The regrading procedures in Prutor or Gradescope are intended to correct serious errors in grading. It is not intended as an opportunity to argue about each judgment call made by the graders. Lab sessions are autograded using a computer, so there is little chance of a serious error. If your program failed some test cases during the lab session then for that test case you will have a score of zero — and there is nothing that can be done about it even if the error was small in your program. The lab exams and all other theory exams, quizzes are manually graded. We will only consider a regrading request if there is a significant error in grading, and if you sincerely feel that your exam was unfairly graded, we will look it over carefully. Having said that, if there is an attempt to use this feature to raise an unnecessary regrading request, then based on the severity of the attempt, a penalty will be placed which can go as high as deducting 50% of the marks for that question (irrespective of what marks you got in that question). We are not trying to scare off students whose exams were graded incorrectly, but we are trying to avoid frivolous requests.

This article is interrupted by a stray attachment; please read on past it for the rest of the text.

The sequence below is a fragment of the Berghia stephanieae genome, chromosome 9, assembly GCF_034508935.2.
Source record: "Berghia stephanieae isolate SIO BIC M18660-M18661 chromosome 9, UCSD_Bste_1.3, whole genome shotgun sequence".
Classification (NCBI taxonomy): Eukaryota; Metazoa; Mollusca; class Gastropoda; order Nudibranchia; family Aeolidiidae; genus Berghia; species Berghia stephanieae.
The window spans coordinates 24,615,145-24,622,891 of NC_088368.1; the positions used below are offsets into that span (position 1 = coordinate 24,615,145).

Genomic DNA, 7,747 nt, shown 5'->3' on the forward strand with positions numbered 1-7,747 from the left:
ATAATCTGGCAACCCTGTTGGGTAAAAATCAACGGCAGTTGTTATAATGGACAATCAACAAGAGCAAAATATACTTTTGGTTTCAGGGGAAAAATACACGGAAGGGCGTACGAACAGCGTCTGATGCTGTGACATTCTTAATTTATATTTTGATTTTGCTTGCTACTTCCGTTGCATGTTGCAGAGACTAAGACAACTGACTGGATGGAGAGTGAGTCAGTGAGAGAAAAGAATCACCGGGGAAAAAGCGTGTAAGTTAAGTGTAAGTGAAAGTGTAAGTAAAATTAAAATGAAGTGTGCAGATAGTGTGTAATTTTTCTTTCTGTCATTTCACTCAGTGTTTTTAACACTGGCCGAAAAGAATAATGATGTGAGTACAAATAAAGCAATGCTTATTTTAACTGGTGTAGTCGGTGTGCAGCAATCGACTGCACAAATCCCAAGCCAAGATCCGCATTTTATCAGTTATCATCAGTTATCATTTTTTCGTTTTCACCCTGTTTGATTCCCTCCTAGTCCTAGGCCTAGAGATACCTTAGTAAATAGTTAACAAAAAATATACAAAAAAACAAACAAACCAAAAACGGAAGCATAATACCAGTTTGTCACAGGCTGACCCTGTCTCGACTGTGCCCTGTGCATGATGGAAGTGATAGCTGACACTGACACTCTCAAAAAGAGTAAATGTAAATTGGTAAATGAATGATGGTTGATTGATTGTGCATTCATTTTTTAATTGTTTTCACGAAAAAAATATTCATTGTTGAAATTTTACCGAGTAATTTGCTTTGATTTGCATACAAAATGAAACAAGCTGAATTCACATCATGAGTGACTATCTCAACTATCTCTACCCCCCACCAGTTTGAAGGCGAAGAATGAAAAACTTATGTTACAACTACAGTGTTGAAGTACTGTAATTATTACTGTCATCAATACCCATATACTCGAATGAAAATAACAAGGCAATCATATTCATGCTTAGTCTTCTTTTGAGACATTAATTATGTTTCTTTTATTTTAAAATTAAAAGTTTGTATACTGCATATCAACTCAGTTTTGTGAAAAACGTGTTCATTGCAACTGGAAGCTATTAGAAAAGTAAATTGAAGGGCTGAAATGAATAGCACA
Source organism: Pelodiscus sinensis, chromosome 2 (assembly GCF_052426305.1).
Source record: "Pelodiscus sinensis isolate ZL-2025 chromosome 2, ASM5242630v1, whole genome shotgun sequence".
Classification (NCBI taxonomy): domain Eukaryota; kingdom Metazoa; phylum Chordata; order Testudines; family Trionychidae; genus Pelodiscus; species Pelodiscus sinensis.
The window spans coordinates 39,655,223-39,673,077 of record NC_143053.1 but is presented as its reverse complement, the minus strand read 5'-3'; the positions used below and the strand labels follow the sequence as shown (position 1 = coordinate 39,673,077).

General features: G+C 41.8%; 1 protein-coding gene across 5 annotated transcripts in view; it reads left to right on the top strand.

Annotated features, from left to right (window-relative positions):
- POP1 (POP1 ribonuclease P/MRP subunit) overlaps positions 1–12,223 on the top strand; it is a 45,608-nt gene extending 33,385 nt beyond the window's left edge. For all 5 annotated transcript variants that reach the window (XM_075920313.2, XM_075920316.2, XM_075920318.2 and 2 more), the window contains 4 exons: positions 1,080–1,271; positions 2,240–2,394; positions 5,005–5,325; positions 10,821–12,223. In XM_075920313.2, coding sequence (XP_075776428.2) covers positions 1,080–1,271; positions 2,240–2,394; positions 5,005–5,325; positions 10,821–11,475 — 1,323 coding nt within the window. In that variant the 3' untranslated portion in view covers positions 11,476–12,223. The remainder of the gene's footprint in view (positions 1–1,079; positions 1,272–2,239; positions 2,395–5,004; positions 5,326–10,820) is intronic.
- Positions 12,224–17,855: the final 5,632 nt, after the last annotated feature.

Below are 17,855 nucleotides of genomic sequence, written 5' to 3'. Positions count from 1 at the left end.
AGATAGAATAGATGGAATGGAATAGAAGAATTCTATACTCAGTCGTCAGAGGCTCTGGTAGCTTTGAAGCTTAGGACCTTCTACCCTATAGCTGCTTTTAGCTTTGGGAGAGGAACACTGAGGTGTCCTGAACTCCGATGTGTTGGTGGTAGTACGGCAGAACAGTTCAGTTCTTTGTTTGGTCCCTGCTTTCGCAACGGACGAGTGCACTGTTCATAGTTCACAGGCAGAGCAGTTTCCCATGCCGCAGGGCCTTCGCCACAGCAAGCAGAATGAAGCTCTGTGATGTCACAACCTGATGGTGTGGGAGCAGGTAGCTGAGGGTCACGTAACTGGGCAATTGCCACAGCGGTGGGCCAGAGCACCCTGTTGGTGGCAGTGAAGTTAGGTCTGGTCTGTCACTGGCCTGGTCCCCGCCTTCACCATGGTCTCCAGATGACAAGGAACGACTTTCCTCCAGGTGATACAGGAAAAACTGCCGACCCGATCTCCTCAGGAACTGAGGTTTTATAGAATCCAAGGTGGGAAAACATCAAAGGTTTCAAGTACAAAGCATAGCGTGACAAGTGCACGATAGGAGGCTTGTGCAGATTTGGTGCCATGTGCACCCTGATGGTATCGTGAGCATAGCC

What Merits a Regrade: The following are the usual circumstances that may lead to an increase in points:
- Your answer is really the same as the one on the answer key, but the grader didn’t realize it.
- Your answer is different from the one provided on the answer key, but your answer is also correct.
What Doesn’t Merit a Regrade: The following are not valid reasons for regrades:
- “Most of what I wrote is correct, so I think I deserve more partial credit.”
- Partial credit is given equally for all students who write a particular answer, so it would not be fair to give you more points for this without adding points to all students who wrote the same answer.
- “I wrote so much, and the grader didn’t notice that the correct answer is buried somewhere within this long paragraph.”
- You will lose points if the correct answer is accompanied by incorrect information or by so much irrelevant information that it gives the impression that you were just writing down everything you could think of on this topic. To get full credit you must demonstrate the ability to pull out the relevant info and to exclude irrelevant info.
- “My program had one semicolon missing”/”I forgot to submit the code through prutor”
- As mentioned earlier, if a testcase fails on your program, for that testcase the award will be zero. If you fail to submit your code, the score for that question will be zero – no exceptions.
- “I’m just 1 point away from an A, so I thought it was worth scrounging around to find an extra point somewhere.”